Ratbags, Peaceniks and Agents of Change. Resistance radio that explores the movements that made us, drawing from the activist archives through to voices of resistance today. We take you under the hood to see how collectives and campaigns are formed, mobilise people, work cooperatively to transform systems of oppression and are sustained over time.
Listening Notes: What China's commitment to carbon neutrality means for Morrison's gas plans; Freedom Street documentary shows how the externalisation of Australia's migration control policies impacts refugees in Indonesia
Photo: Pioneer Of Freedom Street IV housing hundreds of refugees in Makassar City, Indonesia. Photo courtesy of Alfred Pek What China's commitment to carbon neutrality means for Morrison's gas plans In a statement at the United Nations General Assembly in September China’s leader Xi Jinping committed his country to carbon neutrality by 2060. If China is serious about this pledge, there are huge implications for Australia’s fossil fuel industry and the Federal Government’s plans for a gas-led Covid-19 recovery. Hao Tan is an Associate Professor with the Newcastle Business School, University of Newcastle with research interests in China’s energy and resource transitions. He joined me on Listening Notes to discuss these developments. Hao Tan and his colleagues have written China just stunned the world with its step-up on climate action – and the implications for Australia may be huge. Link to paper Here Freedom denied: The impact of the externalisation of Australia's migrant control policies on refugees in Indonesia Alfred Pek is a filmmaker, video journalist and refugee advocate based in Sydney, Australia. He’s currently working on Freedom Street, a documentary about three refugees living in Makassar, Indonesia, and the impact of Australia’s external migration control policies on their lives. Fundraising website below:https://documentaryaustralia.com.au/project/freedom-street/ To find out more about how Australia's externalised migration control policies function in Indonesia check out:Policy Paper: Externalisation of Migration Control Policies: An Introduction by Amy Nethery and Asher Hirsh, Comparative Network on Refugee Externalisation Policies (CONREP) April, 2020 here Quote from the above paper: Externalisation policies undermine human rights principles, violate international law, cause significant harm for refugees and people seeking asylum, and undermine the entire system of refugee protection. Such policies must be resisted and challenged to protect the rights of asylum seekers and refugees, including through legal challenges in domestic and international fora, democratic institutions, civil society and grassroots movements. Nethery and Hirsh 2020, p.14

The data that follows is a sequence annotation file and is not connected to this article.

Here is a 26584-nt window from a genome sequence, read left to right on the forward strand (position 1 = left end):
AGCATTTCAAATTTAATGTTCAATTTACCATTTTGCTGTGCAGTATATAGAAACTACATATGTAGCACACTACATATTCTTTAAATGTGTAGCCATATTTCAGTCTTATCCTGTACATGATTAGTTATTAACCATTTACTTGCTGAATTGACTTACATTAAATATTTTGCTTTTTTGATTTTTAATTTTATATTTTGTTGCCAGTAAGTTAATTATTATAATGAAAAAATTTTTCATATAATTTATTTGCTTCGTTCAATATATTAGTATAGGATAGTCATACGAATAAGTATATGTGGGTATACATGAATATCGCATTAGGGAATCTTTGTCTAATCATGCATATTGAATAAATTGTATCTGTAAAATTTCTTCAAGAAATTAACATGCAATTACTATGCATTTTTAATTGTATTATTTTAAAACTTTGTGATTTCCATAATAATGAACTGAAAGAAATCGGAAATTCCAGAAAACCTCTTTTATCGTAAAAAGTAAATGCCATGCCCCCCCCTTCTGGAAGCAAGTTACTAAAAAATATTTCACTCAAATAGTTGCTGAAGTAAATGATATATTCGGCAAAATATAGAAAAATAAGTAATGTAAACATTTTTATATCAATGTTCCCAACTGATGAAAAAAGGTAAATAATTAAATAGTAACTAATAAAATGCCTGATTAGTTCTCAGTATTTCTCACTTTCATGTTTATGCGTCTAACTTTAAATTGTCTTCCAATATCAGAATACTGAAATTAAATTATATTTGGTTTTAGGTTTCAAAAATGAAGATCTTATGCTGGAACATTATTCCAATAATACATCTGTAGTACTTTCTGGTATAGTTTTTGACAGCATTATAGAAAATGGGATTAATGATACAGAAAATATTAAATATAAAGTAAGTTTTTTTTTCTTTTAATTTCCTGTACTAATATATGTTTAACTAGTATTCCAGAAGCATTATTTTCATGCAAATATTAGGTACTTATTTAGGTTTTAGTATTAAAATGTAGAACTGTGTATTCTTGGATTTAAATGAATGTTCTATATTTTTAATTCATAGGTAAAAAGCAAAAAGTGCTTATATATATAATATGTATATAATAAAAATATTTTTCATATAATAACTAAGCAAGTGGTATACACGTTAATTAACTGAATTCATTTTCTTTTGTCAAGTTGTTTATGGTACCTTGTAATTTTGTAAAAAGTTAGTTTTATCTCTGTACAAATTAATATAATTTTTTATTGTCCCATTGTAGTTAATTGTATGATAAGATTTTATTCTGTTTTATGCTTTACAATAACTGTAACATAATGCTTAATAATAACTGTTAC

Listening Notes: Special Report on Aged Care and Covid-19 too little, too late; Malaysian Federation fails to deliver for Sabah and Sarawak
Photo: Kota Kinabalu, Sabah, Malaysia, by ej yao Unsplash Special Report on Aged care and Covid-19: Not a lot of actionThe Special Report into the Covid-19 pandemic released October 1st by the Royal Commission into Aged Care Quality and Safety, contains “a lot of information and not a lot of action”, according to Professor Joseph Ibrahim. Joseph is from the Health Law and Ageing Research Unit in the Department of Forensic Medicine at Monash University. He joined me to discuss a paper he'd written for The Conversation entitled Older Australians deserve more than the aged care royal commission's COVID-19 report delivers here. Joseph is concerned that the report doesn't offer a clear picture of what went wrong and that the recommendations fall short and come too late.Also see Rick Moreton's article Care Deficit published in the Saturday Paper, Oct. 10-14th on the neglect of aged care in the Federal Budget.Colonial legacy behind talk of secession in Sabah and SarawakProfessor James Chin is the Director of the Asia Institute Tasmania. He studies governance issues in Sotheast Asia, in particular in Malaysia, Singapore and Indonesia. He's wrirtten a paper for The Conversation entitled Is Malaysia heading for BorneoExit? Why some in East Malaysia are advocating secession here. James discuses the colonial history of Sabah and Sarawak, the Malaysian Federation's failure to deliver on its agreements and what it could do to resolve the problems.